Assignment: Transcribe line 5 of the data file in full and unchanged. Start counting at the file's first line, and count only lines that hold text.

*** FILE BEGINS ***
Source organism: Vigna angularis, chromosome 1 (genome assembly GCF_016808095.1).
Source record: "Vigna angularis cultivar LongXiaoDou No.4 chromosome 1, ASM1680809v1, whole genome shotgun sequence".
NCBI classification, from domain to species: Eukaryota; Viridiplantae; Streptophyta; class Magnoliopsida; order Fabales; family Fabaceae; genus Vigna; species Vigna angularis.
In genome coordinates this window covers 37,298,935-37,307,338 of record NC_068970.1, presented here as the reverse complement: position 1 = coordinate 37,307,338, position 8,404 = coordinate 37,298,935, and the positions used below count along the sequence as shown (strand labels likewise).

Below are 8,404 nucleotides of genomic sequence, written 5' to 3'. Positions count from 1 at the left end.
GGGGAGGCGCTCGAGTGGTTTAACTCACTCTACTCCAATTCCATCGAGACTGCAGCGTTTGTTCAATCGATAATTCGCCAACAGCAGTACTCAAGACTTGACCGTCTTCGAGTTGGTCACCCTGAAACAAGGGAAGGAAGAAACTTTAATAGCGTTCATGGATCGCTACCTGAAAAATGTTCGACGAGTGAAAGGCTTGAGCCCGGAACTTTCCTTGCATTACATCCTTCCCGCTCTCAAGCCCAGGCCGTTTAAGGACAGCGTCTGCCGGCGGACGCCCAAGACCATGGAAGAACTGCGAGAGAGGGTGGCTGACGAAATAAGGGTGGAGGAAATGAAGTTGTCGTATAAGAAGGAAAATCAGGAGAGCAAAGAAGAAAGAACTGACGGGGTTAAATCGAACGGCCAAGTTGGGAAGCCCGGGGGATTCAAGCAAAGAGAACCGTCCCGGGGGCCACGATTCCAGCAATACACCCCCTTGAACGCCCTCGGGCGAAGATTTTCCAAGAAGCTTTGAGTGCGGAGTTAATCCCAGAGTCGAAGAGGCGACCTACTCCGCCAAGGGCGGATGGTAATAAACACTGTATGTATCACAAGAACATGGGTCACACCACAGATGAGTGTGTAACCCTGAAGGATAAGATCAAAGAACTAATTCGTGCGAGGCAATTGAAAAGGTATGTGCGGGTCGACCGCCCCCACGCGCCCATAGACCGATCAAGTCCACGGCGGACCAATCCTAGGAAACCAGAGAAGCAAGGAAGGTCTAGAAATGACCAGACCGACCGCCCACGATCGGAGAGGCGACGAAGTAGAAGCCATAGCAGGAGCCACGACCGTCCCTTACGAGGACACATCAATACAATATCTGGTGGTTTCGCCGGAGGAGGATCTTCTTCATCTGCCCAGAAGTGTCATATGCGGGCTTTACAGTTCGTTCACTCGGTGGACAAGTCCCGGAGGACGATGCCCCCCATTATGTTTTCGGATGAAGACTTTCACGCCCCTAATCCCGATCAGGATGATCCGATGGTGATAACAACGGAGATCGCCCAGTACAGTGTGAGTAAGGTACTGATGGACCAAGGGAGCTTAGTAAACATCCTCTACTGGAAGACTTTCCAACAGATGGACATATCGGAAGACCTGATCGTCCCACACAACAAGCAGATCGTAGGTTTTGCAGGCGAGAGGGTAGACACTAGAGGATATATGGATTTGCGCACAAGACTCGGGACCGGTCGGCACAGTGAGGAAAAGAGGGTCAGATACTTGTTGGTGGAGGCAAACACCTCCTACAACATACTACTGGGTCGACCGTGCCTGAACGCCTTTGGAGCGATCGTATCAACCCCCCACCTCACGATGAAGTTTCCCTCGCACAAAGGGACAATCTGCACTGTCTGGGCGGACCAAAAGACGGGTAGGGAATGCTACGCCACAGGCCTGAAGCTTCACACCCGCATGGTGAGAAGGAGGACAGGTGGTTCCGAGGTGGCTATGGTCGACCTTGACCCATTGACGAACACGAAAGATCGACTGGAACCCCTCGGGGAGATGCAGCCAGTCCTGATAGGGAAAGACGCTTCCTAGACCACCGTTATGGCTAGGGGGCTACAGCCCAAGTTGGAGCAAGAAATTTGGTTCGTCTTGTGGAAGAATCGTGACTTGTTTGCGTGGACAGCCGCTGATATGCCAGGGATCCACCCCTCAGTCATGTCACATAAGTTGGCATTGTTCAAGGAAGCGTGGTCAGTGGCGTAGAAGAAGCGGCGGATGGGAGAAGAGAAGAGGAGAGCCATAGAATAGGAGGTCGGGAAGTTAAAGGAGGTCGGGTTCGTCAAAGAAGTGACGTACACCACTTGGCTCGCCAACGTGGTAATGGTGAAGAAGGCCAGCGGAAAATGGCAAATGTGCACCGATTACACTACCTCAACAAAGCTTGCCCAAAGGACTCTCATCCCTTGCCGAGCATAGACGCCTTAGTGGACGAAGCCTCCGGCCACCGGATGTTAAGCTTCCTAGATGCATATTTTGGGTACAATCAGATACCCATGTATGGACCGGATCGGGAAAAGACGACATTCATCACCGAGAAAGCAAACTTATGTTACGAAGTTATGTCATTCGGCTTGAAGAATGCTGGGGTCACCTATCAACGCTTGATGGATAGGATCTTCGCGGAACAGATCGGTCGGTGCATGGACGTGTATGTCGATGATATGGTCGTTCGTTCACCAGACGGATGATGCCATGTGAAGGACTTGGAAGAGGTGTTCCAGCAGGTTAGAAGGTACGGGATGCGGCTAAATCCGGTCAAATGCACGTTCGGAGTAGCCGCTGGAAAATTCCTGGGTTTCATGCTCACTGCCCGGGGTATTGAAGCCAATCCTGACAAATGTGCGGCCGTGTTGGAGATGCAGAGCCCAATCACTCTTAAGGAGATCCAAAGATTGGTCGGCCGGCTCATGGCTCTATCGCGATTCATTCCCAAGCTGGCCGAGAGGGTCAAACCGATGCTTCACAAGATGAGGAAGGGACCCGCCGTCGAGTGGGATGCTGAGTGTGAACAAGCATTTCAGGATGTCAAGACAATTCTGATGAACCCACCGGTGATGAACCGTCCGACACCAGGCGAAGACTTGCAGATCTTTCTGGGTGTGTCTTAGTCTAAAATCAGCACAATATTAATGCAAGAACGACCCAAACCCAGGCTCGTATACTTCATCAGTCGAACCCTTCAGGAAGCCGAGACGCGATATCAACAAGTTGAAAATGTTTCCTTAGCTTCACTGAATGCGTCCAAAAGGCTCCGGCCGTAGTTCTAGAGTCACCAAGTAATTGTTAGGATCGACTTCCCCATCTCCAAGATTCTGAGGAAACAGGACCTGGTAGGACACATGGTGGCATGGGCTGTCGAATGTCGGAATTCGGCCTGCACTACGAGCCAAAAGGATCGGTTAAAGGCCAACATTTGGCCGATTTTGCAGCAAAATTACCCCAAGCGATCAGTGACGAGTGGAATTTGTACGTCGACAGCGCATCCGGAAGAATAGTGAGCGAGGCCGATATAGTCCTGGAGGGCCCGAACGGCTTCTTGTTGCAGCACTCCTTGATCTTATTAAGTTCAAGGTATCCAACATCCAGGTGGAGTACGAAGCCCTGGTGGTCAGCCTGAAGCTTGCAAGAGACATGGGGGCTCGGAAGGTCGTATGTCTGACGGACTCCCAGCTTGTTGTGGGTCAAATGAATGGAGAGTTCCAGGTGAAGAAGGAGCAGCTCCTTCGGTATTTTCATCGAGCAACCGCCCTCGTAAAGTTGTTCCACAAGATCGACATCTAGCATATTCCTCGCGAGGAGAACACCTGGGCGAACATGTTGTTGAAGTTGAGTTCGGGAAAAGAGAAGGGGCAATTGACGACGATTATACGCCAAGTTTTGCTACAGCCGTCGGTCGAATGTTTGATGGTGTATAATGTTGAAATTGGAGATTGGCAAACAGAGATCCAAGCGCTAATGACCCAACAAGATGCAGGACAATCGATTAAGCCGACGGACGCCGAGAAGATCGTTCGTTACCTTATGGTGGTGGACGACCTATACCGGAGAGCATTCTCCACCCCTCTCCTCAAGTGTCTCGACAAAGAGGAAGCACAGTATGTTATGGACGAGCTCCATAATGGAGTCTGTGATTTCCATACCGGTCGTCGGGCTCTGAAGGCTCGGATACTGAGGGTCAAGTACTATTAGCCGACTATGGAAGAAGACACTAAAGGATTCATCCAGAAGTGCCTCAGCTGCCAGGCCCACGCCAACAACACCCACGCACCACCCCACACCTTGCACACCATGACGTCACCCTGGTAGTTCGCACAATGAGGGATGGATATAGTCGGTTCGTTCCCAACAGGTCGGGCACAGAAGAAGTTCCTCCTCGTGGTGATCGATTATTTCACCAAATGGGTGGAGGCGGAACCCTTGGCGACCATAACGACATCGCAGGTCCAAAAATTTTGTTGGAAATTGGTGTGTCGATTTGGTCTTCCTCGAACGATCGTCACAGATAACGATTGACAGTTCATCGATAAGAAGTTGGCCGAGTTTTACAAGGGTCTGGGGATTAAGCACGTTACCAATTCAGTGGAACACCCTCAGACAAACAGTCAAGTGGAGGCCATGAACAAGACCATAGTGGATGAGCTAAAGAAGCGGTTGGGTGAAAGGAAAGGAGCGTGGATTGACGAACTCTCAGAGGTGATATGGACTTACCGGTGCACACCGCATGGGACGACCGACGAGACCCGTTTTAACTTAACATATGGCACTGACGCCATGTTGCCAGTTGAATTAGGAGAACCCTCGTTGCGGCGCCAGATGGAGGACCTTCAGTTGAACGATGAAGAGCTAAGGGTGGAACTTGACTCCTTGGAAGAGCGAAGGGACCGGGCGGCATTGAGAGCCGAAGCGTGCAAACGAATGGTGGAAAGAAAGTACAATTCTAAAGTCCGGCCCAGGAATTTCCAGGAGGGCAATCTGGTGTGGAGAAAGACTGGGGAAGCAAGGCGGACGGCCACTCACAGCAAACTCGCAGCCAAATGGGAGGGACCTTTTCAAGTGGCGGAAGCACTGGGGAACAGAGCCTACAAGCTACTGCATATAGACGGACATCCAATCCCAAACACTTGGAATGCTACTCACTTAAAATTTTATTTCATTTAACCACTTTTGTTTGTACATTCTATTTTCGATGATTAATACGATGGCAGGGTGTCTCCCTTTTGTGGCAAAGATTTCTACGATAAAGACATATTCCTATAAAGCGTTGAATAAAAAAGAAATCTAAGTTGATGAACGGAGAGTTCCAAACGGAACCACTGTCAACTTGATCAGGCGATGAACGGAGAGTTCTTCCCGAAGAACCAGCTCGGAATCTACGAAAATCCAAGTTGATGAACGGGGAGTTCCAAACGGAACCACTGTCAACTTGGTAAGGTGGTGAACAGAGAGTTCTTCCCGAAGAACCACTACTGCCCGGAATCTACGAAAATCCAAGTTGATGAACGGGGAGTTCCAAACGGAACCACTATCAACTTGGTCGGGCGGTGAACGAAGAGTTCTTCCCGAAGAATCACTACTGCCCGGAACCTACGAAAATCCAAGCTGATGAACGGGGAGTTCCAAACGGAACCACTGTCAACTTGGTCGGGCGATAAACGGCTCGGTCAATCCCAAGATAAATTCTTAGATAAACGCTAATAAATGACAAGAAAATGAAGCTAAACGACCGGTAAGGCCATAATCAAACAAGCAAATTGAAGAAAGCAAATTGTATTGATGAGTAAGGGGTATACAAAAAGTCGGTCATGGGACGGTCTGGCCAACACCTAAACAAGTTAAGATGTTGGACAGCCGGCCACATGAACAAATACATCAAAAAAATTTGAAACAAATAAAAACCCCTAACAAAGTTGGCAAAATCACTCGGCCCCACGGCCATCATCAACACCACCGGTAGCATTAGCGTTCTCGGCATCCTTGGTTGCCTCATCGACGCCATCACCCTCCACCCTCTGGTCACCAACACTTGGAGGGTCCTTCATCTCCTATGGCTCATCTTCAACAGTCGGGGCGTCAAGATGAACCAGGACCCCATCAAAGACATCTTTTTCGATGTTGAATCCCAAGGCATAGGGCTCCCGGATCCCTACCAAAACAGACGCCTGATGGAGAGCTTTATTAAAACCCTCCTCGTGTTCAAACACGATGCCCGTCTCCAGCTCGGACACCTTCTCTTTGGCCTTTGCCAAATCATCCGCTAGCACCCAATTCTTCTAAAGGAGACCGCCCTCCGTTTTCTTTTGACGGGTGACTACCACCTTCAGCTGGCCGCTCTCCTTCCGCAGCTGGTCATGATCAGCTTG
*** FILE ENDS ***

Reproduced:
Below are 8,404 nucleotides of genomic sequence, written 5' to 3'. Positions count from 1 at the left end.